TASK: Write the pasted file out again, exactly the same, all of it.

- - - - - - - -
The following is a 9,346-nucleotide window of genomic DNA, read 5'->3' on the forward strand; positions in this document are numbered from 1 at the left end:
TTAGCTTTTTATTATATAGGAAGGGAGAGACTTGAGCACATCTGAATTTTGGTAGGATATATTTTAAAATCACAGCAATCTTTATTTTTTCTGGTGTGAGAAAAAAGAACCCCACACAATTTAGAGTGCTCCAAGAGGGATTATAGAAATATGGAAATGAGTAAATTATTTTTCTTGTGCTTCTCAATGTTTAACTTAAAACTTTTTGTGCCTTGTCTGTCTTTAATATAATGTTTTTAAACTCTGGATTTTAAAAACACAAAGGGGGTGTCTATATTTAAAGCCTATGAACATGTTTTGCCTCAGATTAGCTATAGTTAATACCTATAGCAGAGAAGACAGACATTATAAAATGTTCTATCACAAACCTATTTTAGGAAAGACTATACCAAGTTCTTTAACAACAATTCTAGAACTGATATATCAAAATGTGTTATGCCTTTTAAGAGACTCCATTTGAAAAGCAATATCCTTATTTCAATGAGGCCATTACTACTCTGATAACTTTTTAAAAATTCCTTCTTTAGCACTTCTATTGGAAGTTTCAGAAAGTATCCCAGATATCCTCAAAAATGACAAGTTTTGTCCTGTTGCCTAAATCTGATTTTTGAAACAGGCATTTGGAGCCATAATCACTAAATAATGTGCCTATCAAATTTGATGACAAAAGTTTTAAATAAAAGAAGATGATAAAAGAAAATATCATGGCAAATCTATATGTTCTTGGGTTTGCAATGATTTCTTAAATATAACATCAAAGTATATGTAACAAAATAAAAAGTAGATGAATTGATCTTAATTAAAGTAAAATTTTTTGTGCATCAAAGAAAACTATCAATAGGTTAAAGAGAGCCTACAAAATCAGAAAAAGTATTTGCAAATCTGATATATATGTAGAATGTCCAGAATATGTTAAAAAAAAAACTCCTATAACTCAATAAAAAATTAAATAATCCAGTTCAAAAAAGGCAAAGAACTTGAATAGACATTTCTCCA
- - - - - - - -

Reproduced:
The following is a 9,346-nucleotide window of genomic DNA, read 5'->3' on the forward strand; positions in this document are numbered from 1 at the left end:
TTAGCTTTTTATTATATAGGAAGGGAGAGACTTGAGCACATCTGAATTTTGGTAGGATATATTTTAAAATCACAGCAATCTTTATTTTTTCTGGTGTGAGAAAAAAGAACCCCACACAATTTAGAGTGCTCCAAGAGGGATTATAGAAATATGGAAATGAGTAAATTATTTTTCTTGTGCTTCTCAATGTTTAACTTAAAACTTTTTGTGCCTTGTCTGTCTTTAATATAATGTTTTTAAACTCTGGATTTTAAAAACACAAAGGGGGTGTCTATATTTAAAGCCTATGAACATGTTTTGCCTCAGATTAGCTATAGTTAATACCTATAGCAGAGAAGACAGACATTATAAAATGTTCTATCACAAACCTATTTTAGGAAAGACTATACCAAGTTCTTTAACAACAATTCTAGAACTGATATATCAAAATGTGTTATGCCTTTTAAGAGACTCCATTTGAAAAGCAATATCCTTATTTCAATGAGGCCATTACTACTCTGATAACTTTTTAAAAATTCCTTCTTTAGCACTTCTATTGGAAGTTTCAGAAAGTATCCCAGATATCCTCAAAAATGACAAGTTTTGTCCTGTTGCCTAAATCTGATTTTTGAAACAGGCATTTGGAGCCATAATCACTAAATAATGTGCCTATCAAATTTGATGACAAAAGTTTTAAATAAAAGAAGATGATAAAAGAAAATATCATGGCAAATCTATATGTTCTTGGGTTTGCAATGATTTCTTAAATATAACATCAAAGTATATGTAACAAAATAAAAAGTAGATGAATTGATCTTAATTAAAGTAAAATTTTTTGTGCATCAAAGAAAACTATCAATAGGTTAAAGAGAGCCTACAAAATCAGAAAAAGTATTTGCAAATCTGATATATATGTAGAATGTCCAGAATATGTTAAAAAAAAAACTCCTATAACTCAATAAAAAATTAAATAATCCAGTTCAAAAAAGGCAAAGAACTTGAATAGACATTTCTCCA